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The idea of bee hotels has been used by many gardeners and farmers to attract wild bees and improve their nesting success during the season. It is also a wonderful tool for education, especially for kids. There are commercial bee hotels that you can purchase (you can google it and many will show up), or you can simply build yours using bamboo or reed stems and scrap wood pieces you find at hardware stores (like the one in this picture!)
The Original Journal Article that prompted this post is here:
- US National Library of Medicine,
- National Institutes of Health Published in the British Journal of Nutrition
- Baranski et al. - Sep 2014
This was a "meta-study" - or a study about research on a given topic. This might sound silly to you if you are not a researcher, but give me a moment and let me explain why I found it to be an important study.
The problem: There have been many studies of varying quality that try to show that organic foods are better OR no different from conventionally grown foods. Persons who have an agenda that are served by showing organic foods are better are likely to seize on any study that shows organic products in a positive light. Unfortunately, they might be attracted to studies with the most dramatic results but with the poorest study designs. On the other hand, those who are not inclined to favor organics will either find studies that show no difference (again, potentially ignoring study quality) OR they will attack the weaker studies selected by proponents of organic foods. The net result of this is that there is confusion and disagreement about what we know as a result of current research. This leaves us subject to our own preconceived notions and we learn nothing in the process.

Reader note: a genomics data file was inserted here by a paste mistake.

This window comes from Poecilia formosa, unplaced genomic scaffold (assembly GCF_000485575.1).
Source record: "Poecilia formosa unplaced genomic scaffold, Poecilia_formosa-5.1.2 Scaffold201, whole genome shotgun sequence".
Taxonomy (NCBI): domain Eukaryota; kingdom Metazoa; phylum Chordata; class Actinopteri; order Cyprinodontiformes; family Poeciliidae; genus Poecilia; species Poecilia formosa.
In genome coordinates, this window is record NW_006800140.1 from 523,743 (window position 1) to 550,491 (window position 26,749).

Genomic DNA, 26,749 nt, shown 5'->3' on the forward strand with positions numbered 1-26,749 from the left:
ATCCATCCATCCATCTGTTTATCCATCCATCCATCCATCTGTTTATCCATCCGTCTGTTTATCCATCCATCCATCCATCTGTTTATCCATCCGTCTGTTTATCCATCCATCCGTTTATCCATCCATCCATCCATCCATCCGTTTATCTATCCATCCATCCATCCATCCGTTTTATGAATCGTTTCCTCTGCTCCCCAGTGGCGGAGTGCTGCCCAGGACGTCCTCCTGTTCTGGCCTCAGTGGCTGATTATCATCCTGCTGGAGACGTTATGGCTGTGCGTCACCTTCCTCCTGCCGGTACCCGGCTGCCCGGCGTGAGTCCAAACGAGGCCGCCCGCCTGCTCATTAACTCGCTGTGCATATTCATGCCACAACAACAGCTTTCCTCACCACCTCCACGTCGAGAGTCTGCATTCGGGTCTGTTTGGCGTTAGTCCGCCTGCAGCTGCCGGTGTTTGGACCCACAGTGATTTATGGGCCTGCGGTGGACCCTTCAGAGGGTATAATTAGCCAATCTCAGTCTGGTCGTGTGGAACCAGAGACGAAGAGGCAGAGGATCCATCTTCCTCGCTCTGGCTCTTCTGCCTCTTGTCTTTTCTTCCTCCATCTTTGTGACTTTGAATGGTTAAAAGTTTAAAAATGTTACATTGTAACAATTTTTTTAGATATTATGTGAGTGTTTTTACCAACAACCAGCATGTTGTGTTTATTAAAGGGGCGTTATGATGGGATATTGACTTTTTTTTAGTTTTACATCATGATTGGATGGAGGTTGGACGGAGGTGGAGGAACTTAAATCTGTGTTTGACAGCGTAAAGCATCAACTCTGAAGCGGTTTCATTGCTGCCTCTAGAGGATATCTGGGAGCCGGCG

The other problem is the fact that it is impossible to study all aspects of food production and quality at once and in one study. By their very nature, highly focused studies are more likely to produce clearer results, but are also less likely to give us a clear picture of the entire situation. A meta-study attempts to connect results within certain parameters.
For example: Let's say I did a study on whether or not plants need potassium to grow and found that they did. With that study only, should we try to grow plants purely in potassium? What about all of the other things required to have healthy plants? Perhaps it would be a good idea to gather the results of studies (a meta-study) about plant growth in an effort to come up with a complete picture of what it takes to grow a plant? My point is that it is important to gather relevant research and try to summarize what is learned on a subject THUS FAR.
This study identified over 300 studies with pertinent results. After reading the British Journal of Nutrition article, I feel comfortable with the approach to the meta study.
What did the meta study conclude?
I boiled it down to a few things.
1. fruits, vegetables and grains grown using organic practices have less chemical residue
2. fruits, vegetables and grains grown using organic practices have more antioxidants - which are good for you.
3. there isn't a health disadvantage from organic fruits, vegetables and grains.
4. there is so much more to learn and this is a worthwhile area of study.
A while back, I posted on our farm blog about this topic. If you want more background on how I came upon this article, feel free to go there (http://genfaux.blogspot.com/2014/10/is-organic-better-for-you.html)